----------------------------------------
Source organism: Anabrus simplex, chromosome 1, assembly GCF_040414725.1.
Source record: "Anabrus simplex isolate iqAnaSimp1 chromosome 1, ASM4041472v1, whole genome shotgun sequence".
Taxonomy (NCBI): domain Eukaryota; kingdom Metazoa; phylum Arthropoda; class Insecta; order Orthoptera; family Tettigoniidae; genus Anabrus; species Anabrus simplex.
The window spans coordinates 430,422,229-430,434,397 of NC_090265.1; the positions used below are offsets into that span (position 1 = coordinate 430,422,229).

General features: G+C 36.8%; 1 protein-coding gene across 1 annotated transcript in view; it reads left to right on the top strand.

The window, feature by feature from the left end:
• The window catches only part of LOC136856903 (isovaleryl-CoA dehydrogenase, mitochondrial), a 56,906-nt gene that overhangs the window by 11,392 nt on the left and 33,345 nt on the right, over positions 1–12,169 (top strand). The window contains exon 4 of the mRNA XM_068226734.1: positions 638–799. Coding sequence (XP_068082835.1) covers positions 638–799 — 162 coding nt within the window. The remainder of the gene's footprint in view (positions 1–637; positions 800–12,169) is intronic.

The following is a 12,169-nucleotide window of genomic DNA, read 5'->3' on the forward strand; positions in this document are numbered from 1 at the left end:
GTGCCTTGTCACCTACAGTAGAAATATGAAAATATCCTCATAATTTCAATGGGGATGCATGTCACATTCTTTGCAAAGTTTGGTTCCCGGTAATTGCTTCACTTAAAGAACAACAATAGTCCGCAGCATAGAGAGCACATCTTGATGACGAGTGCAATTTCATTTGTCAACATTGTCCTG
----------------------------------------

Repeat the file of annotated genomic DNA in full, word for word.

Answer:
Source organism: Anabrus simplex, chromosome 1, assembly GCF_040414725.1.
Source record: "Anabrus simplex isolate iqAnaSimp1 chromosome 1, ASM4041472v1, whole genome shotgun sequence".
Taxonomy (NCBI): domain Eukaryota; kingdom Metazoa; phylum Arthropoda; class Insecta; order Orthoptera; family Tettigoniidae; genus Anabrus; species Anabrus simplex.
The window spans coordinates 430,422,229-430,434,397 of NC_090265.1; the positions used below are offsets into that span (position 1 = coordinate 430,422,229).

General features: G+C 36.8%; 1 protein-coding gene across 1 annotated transcript in view; it reads left to right on the top strand.

The window, feature by feature from the left end:
• The window catches only part of LOC136856903 (isovaleryl-CoA dehydrogenase, mitochondrial), a 56,906-nt gene that overhangs the window by 11,392 nt on the left and 33,345 nt on the right, over positions 1–12,169 (top strand). The window contains exon 4 of the mRNA XM_068226734.1: positions 638–799. Coding sequence (XP_068082835.1) covers positions 638–799 — 162 coding nt within the window. The remainder of the gene's footprint in view (positions 1–637; positions 800–12,169) is intronic.

The following is a 12,169-nucleotide window of genomic DNA, read 5'->3' on the forward strand; positions in this document are numbered from 1 at the left end:
GTGCCTTGTCACCTACAGTAGAAATATGAAAATATCCTCATAATTTCAATGGGGATGCATGTCACATTCTTTGCAAAGTTTGGTTCCCGGTAATTGCTTCACTTAAAGAACAACAATAGTCCGCAGCATAGAGAGCACATCTTGATGACGAGTGCAATTTCATTTGTCAACATTGTCCTG